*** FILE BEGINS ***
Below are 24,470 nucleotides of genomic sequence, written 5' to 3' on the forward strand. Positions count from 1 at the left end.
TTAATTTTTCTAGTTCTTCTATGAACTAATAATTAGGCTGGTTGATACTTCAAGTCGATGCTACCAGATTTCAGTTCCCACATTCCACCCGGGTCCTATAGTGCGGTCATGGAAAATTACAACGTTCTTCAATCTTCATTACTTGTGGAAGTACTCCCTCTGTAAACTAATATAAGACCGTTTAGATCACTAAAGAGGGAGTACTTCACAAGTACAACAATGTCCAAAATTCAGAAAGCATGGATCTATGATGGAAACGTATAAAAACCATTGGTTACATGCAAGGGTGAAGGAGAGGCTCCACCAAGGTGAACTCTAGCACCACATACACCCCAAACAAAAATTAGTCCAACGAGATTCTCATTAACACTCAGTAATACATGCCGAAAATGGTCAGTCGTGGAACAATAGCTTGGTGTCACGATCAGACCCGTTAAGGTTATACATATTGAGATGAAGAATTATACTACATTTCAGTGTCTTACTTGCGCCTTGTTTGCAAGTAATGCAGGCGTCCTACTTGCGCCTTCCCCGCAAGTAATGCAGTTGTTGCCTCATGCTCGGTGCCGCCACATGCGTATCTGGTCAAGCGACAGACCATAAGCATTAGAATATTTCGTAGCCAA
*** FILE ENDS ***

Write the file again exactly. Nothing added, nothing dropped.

Below are 24,470 nucleotides of genomic sequence, written 5' to 3' on the forward strand. Positions count from 1 at the left end.
TTAATTTTTCTAGTTCTTCTATGAACTAATAATTAGGCTGGTTGATACTTCAAGTCGATGCTACCAGATTTCAGTTCCCACATTCCACCCGGGTCCTATAGTGCGGTCATGGAAAATTACAACGTTCTTCAATCTTCATTACTTGTGGAAGTACTCCCTCTGTAAACTAATATAAGACCGTTTAGATCACTAAAGAGGGAGTACTTCACAAGTACAACAATGTCCAAAATTCAGAAAGCATGGATCTATGATGGAAACGTATAAAAACCATTGGTTACATGCAAGGGTGAAGGAGAGGCTCCACCAAGGTGAACTCTAGCACCACATACACCCCAAACAAAAATTAGTCCAACGAGATTCTCATTAACACTCAGTAATACATGCCGAAAATGGTCAGTCGTGGAACAATAGCTTGGTGTCACGATCAGACCCGTTAAGGTTATACATATTGAGATGAAGAATTATACTACATTTCAGTGTCTTACTTGCGCCTTGTTTGCAAGTAATGCAGGCGTCCTACTTGCGCCTTCCCCGCAAGTAATGCAGTTGTTGCCTCATGCTCGGTGCCGCCACATGCGTATCTGGTCAAGCGACAGACCATAAGCATTAGAATATTTCGTAGCCAA